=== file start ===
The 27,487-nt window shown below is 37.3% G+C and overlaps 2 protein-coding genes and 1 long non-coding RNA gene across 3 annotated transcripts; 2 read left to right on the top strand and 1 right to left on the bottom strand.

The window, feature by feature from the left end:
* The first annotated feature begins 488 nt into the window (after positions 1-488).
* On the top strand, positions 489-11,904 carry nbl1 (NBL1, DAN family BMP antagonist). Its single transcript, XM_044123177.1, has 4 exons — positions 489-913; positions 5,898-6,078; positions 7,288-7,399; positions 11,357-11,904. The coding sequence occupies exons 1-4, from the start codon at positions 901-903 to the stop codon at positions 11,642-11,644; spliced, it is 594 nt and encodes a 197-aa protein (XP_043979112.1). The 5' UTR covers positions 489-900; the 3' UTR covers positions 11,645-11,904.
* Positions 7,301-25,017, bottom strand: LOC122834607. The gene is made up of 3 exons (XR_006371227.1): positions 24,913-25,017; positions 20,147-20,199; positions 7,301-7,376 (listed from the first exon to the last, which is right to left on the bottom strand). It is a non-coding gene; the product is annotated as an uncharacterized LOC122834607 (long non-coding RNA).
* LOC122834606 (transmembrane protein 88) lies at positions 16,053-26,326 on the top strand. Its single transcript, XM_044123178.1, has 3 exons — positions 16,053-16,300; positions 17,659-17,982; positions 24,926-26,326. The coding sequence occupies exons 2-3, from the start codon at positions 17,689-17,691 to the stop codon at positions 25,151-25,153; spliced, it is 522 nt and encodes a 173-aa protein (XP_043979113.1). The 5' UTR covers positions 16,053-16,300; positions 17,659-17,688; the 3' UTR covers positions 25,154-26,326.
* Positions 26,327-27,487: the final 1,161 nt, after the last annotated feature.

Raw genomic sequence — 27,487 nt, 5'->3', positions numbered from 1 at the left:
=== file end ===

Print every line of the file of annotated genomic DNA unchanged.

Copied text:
The 27,487-nt window shown below is 37.3% G+C and overlaps 2 protein-coding genes and 1 long non-coding RNA gene across 3 annotated transcripts; 2 read left to right on the top strand and 1 right to left on the bottom strand.

The window, feature by feature from the left end:
* The first annotated feature begins 488 nt into the window (after positions 1-488).
* On the top strand, positions 489-11,904 carry nbl1 (NBL1, DAN family BMP antagonist). Its single transcript, XM_044123177.1, has 4 exons — positions 489-913; positions 5,898-6,078; positions 7,288-7,399; positions 11,357-11,904. The coding sequence occupies exons 1-4, from the start codon at positions 901-903 to the stop codon at positions 11,642-11,644; spliced, it is 594 nt and encodes a 197-aa protein (XP_043979112.1). The 5' UTR covers positions 489-900; the 3' UTR covers positions 11,645-11,904.
* Positions 7,301-25,017, bottom strand: LOC122834607. The gene is made up of 3 exons (XR_006371227.1): positions 24,913-25,017; positions 20,147-20,199; positions 7,301-7,376 (listed from the first exon to the last, which is right to left on the bottom strand). It is a non-coding gene; the product is annotated as an uncharacterized LOC122834607 (long non-coding RNA).
* LOC122834606 (transmembrane protein 88) lies at positions 16,053-26,326 on the top strand. Its single transcript, XM_044123178.1, has 3 exons — positions 16,053-16,300; positions 17,659-17,982; positions 24,926-26,326. The coding sequence occupies exons 2-3, from the start codon at positions 17,689-17,691 to the stop codon at positions 25,151-25,153; spliced, it is 522 nt and encodes a 173-aa protein (XP_043979113.1). The 5' UTR covers positions 16,053-16,300; positions 17,659-17,688; the 3' UTR covers positions 25,154-26,326.
* Positions 26,327-27,487: the final 1,161 nt, after the last annotated feature.

Raw genomic sequence — 27,487 nt, 5'->3', positions numbered from 1 at the left: